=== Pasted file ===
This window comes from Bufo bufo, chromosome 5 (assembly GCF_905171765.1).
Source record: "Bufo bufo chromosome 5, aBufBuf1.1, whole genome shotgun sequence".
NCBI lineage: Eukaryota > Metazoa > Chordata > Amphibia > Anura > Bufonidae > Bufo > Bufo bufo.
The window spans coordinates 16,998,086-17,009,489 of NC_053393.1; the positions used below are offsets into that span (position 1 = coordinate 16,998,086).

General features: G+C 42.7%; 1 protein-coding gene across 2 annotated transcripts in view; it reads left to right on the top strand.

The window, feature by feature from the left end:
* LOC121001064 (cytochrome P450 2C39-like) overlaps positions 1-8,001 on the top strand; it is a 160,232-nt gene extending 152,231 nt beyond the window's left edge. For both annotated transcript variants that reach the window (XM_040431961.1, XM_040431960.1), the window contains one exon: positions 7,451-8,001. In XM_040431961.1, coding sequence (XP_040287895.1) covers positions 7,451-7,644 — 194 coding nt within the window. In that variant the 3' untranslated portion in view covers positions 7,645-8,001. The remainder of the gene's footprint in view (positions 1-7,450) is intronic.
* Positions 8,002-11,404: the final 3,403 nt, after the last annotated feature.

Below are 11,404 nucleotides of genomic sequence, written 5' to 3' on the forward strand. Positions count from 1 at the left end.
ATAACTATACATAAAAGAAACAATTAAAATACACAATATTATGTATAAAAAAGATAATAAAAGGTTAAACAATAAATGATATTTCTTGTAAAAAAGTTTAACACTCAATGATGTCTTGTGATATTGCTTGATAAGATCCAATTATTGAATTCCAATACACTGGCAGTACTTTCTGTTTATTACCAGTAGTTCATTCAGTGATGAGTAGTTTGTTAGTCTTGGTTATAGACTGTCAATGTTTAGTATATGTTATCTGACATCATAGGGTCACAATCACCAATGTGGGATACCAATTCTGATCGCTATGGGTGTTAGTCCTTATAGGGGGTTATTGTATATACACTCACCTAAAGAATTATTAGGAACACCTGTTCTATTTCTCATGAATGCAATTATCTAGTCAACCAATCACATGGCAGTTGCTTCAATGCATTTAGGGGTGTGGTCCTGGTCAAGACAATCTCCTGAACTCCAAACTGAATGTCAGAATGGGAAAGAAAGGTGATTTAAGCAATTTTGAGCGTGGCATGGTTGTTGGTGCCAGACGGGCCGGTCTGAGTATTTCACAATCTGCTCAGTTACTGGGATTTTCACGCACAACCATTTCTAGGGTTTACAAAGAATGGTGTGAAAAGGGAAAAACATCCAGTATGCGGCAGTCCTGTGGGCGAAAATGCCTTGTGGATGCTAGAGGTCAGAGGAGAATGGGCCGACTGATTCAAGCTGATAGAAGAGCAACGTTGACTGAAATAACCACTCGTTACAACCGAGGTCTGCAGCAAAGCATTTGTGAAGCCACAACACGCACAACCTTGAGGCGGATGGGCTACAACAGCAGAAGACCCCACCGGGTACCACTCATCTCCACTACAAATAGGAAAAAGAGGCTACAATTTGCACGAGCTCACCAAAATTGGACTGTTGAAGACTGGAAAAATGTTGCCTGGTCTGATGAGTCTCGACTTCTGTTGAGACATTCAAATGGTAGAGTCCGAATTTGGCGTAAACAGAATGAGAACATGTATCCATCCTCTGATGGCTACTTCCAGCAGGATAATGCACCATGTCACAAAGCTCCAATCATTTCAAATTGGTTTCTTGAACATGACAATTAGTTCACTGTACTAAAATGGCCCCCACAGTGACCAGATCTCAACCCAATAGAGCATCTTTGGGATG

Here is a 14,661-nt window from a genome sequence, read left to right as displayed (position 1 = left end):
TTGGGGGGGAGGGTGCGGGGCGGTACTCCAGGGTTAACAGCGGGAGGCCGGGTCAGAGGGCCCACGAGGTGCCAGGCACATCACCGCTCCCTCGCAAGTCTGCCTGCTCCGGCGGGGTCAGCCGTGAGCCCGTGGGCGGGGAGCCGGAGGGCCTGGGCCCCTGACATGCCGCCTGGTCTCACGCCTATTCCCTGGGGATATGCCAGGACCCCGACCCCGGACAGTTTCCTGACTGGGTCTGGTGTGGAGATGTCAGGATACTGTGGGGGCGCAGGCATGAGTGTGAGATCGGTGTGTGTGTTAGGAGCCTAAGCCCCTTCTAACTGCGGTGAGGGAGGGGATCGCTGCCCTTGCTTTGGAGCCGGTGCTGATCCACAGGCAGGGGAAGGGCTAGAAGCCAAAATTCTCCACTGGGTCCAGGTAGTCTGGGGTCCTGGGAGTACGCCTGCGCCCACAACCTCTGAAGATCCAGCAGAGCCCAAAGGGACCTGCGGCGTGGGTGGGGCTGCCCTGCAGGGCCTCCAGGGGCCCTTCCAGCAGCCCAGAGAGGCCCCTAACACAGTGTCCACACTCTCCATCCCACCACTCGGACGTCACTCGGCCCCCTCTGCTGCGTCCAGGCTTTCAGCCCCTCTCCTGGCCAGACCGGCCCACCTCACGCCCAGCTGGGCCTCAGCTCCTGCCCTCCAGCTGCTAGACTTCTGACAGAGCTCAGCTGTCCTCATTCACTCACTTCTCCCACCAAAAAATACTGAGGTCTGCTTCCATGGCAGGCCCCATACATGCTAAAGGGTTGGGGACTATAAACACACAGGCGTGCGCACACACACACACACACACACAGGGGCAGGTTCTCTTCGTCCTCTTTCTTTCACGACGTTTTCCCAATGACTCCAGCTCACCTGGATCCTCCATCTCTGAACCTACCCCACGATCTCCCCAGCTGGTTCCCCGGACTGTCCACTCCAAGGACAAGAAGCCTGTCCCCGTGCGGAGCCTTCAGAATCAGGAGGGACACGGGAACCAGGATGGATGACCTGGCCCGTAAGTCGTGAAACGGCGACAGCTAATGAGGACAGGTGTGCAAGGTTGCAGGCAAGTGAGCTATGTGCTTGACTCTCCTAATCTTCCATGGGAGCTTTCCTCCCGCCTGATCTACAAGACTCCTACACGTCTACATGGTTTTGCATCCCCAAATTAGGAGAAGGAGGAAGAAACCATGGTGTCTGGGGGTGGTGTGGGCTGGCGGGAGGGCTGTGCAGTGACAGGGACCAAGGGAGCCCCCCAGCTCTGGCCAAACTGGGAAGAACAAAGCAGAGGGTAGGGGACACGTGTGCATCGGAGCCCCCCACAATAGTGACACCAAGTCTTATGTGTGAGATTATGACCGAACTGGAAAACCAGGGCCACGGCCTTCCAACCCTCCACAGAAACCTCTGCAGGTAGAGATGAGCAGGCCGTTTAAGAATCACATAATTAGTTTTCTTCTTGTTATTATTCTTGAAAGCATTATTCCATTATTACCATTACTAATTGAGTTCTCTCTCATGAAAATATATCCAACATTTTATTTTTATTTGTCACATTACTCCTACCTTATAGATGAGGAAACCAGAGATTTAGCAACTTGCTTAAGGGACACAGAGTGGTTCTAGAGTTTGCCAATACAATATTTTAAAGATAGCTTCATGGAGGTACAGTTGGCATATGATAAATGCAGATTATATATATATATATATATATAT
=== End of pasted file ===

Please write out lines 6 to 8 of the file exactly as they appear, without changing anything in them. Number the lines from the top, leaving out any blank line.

The window, feature by feature from the left end:
* LOC121001064 (cytochrome P450 2C39-like) overlaps positions 1-8,001 on the top strand; it is a 160,232-nt gene extending 152,231 nt beyond the window's left edge. For both annotated transcript variants that reach the window (XM_040431961.1, XM_040431960.1), the window contains one exon: positions 7,451-8,001. In XM_040431961.1, coding sequence (XP_040287895.1) covers positions 7,451-7,644 — 194 coding nt within the window. In that variant the 3' untranslated portion in view covers positions 7,645-8,001. The remainder of the gene's footprint in view (positions 1-7,450) is intronic.
* Positions 8,002-11,404: the final 3,403 nt, after the last annotated feature.